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Thomas Hardy’s “The Workbox”: A Commentary on Mortality

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Calvin Teemer Prof. Morell English 122 08/10/03 Thomas Hardy's "The Workbox": A Commentary on Mortality Thomas Hardy's "The Workbox" centers on the connectivity between life and death. The author shows the elusive nature of the confines of our lives (as they relate to death), as well as the abruptness in which these boundaries intertwine. Hardy shows this connectivity through the symbolism of the timber, whose components (a work box and a coffin both constructed of the same piece of oak) represent life and death respectively. Hardy stages a forum on the discussion of mortality in the poem by showing the husband to have a more open attitude, while establishing the wife as a more stubborn and closed minded character. The timber in "The Workbox" represents the continuum of life and death, or in other words, the timeline of the soul. Hardy writes, "The shingled piece that seems to cease against your box's rim, continues right on in the piece that's underground with him." ...read more.


(Lines 30-32) the irony being, that from the moment we are born, we start with one foot already in the grave, and before we know it, mortal life (the first inch) ends and death (the second inch) begins. In addendum to his symbolic use of the timber to express his opinion of the human condition, Hardy uses the relationship between husband and wife to show the connection between life and death as well. The husband has a clear perspective of life. He is responsible for the construction of the workbox, as a "joiner, of village life" (Line 3). He speaks about the nature of the work he has created, the oddities and pitfalls that are intrinsic in the material from which it comes. Through his understanding of the workbox Hardy demonstrates an understanding of life in the character. The man is open to deliberate in things pertaining to life and death. By constructing the workbox from a "scantling"(Line 10) scavenged from a coffin workshop, Hardy is showing the comfort the husband has with death. ...read more.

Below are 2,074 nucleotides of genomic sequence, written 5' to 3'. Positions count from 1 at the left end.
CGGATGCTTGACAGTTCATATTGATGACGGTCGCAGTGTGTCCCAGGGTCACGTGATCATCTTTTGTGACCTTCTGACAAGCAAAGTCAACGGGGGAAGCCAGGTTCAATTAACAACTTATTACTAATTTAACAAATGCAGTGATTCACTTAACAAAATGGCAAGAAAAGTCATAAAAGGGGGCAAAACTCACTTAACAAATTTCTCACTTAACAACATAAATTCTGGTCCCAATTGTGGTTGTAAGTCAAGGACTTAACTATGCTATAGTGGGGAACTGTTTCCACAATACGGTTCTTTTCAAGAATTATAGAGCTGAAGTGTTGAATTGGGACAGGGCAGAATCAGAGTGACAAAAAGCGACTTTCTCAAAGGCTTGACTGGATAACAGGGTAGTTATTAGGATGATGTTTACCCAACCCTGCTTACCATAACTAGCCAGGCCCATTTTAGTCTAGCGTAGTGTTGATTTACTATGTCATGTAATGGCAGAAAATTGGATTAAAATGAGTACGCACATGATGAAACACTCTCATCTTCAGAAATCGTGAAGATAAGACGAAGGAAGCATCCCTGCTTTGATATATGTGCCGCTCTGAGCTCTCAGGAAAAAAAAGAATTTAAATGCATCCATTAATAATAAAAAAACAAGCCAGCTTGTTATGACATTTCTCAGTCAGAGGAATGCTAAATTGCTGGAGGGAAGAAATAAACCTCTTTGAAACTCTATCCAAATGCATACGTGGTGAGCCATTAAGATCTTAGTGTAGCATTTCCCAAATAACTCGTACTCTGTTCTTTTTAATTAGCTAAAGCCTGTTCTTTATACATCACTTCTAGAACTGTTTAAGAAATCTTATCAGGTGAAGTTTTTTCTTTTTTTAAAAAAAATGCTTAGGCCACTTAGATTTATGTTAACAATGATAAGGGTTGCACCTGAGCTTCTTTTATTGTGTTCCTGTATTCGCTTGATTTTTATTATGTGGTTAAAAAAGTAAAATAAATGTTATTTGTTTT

The wife's face continues to be held askance, but her visage has been affected; her lips now limp, and "wan" i.e.; pale, deathly. In describing a woman that has pressed hard to avoid the issue of death as death-like, Hardy is telling the reader that despite any wishes to avoid death, death touches us all regardless. The connection between life and death cannot be denied, nor avoided. They are intrinsically involved, leaving one sole option; which is the acceptance of our inexorable fate. Hence the focal point of Hardy's "The Workbox" is indeed the connection between life and death. The author shows the elusive nature of the confines of our lives, as well as the abruptness in which these boundaries intertwine. The author shows the irony, and inevitable disposition of life and death. Showing this connectivity through the symbolism of the timber, the workbox that was established as representing life, and coffin clearly representing death, Hardy has drawn a succinct commentary of the human condition, in all of its complexity. ...read more.

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